The repeated use of prescription opioids may lead to serious side effects. It is therefore important to examine factors associated with such repeated use. The aim of this study was to investigate the association between the maternal use of prescription opioids and their use by offspring of these mothers.
Data were extracted from two nationwide registers linked by unique personal identity numbers: the 2001 Norwegian Population and Housing Census and the Norwegian Prescription Database 2004-2009. The study population consisted of 97,574 adolescents aged 15-16 years in 2001 and their mothers. The repeated use of opioids was defined as the issuing of >4 and >15 prescriptions to an adolescent and his/her mother, respectively, during the period 2004-2009. Non-steroidal anti-inflammatory drugs (NSAIDs) are not potentially addictive, and individuals issued prescriptions for NSAIDs were used as the reference analgesic drug group.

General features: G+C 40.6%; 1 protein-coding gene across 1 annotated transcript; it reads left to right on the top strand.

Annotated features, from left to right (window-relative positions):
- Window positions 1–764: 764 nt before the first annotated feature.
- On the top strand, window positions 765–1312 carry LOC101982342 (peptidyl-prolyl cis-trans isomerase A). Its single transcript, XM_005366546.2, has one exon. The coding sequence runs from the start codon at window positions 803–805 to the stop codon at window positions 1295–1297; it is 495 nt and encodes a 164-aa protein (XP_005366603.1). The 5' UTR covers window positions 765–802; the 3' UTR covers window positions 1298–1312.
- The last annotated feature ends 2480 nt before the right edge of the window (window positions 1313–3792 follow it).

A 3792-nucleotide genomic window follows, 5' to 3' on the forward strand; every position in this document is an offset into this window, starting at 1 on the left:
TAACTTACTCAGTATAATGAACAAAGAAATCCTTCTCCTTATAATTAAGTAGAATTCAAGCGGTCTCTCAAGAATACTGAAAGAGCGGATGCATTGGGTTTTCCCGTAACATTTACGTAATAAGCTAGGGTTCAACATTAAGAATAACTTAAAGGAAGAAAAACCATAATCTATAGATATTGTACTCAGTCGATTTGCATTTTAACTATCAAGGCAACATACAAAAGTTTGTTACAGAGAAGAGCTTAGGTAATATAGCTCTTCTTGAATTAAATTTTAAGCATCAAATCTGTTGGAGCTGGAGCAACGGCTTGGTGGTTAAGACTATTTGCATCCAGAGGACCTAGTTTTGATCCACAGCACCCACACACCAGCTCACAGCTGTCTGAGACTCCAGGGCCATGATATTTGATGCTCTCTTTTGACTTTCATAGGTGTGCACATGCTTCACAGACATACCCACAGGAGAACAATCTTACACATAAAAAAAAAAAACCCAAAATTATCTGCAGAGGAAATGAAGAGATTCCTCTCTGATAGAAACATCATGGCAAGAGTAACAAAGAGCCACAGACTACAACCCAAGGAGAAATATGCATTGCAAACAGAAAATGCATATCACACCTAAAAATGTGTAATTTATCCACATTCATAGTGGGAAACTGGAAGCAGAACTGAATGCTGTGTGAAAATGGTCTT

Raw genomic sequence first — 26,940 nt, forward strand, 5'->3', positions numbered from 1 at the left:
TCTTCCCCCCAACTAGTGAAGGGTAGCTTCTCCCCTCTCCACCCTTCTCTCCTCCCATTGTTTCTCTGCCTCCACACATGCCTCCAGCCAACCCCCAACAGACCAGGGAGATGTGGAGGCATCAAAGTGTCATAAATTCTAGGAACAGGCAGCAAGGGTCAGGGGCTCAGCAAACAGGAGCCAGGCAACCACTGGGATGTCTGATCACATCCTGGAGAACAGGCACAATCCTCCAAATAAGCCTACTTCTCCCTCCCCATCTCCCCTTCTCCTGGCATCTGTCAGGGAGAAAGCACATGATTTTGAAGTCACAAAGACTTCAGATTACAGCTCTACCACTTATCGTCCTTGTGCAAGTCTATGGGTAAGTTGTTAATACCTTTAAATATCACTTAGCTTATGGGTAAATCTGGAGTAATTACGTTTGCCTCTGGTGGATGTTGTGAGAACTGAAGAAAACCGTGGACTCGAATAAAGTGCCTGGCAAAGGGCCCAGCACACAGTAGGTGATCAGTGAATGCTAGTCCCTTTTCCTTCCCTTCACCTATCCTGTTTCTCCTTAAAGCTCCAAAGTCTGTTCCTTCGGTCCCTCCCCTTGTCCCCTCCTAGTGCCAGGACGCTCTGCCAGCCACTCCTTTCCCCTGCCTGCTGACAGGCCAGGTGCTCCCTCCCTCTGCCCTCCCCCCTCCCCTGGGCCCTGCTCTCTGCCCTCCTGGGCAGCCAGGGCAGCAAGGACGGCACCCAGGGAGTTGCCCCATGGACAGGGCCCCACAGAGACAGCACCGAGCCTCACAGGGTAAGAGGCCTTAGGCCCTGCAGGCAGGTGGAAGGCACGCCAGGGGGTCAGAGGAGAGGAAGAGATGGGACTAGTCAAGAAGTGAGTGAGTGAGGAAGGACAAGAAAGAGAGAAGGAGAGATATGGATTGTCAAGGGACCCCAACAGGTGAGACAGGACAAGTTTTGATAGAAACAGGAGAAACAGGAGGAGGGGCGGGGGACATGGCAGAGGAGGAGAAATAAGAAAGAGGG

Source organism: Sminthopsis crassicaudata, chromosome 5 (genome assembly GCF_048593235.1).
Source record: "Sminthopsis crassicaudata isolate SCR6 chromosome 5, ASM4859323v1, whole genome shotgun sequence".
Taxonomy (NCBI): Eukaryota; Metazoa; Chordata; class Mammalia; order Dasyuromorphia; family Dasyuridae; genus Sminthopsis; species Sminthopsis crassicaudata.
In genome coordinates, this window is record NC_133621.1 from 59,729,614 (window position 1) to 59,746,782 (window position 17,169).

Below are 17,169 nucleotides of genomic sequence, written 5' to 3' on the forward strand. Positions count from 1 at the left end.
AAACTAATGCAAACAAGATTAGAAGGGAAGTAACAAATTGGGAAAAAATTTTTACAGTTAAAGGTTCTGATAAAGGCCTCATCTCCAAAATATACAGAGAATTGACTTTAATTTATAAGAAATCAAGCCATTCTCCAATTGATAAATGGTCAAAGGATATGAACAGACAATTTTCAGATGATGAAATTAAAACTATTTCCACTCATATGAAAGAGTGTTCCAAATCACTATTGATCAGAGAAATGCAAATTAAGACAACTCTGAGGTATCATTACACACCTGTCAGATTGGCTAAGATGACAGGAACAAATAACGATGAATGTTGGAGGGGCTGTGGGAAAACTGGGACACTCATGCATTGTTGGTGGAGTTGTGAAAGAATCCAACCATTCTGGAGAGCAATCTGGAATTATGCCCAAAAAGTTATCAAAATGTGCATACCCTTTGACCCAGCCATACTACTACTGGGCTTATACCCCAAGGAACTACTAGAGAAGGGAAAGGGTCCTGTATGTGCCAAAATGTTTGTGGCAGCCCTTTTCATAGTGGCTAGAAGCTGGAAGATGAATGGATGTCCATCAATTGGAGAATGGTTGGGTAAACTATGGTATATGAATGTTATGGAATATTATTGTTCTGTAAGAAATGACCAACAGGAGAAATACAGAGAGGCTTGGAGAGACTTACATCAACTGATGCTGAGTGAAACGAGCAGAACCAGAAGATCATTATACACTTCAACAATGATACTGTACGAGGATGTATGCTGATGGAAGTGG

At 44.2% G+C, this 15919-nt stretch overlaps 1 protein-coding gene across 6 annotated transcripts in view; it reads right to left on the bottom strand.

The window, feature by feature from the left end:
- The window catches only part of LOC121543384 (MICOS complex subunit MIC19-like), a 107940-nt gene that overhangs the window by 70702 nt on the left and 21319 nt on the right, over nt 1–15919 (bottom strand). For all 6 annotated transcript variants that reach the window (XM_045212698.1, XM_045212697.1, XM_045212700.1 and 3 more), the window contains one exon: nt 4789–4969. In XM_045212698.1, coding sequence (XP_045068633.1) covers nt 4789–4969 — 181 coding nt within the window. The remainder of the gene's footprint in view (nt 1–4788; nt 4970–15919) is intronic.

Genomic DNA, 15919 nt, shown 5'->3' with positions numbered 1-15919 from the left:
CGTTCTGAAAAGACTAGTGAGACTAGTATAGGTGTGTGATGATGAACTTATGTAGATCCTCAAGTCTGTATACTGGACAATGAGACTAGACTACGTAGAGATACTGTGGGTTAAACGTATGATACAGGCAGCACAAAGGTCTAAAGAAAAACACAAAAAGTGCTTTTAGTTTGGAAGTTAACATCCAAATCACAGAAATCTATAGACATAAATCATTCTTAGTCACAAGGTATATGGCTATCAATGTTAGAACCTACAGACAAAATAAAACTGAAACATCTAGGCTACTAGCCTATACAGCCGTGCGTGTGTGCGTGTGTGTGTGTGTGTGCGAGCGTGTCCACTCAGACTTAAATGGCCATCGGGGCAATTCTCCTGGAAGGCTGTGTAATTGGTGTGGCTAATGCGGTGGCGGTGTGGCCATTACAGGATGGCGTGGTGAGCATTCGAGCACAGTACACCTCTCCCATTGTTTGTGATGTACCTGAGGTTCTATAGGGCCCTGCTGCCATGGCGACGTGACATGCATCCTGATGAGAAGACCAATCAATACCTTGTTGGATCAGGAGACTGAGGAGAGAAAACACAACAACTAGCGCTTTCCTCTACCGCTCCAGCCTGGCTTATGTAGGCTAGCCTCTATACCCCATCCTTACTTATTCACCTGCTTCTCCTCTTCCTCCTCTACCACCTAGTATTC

The proportion of repeated prescription opioid users was higher among adolescents whose mother was registered as a repeated user of prescription opioids (8.4 %) than among those whose mother did not repeatedly use prescription opioids (2.4 %). The odds ratio (OR) was 3.1 [95 % confidence interval (CI) 2.7-3.6] when adjusted for the mother's socioeconomic characteristics and the gender of the offspring. A lower socioeconomic position of the mother increased the risk of repeated opioid use by her offspring. Maternal repeated use of NSAIDs was associated with repeated use of NSAIDs among offspring (OR 1.8, 95 % CI 1.7-2.0).
Among our study population, the maternal use of opioids was associated with the repeated use of prescription opioids among the respective offspring. The same association was seen with NSAIDs, but to a lesser extent.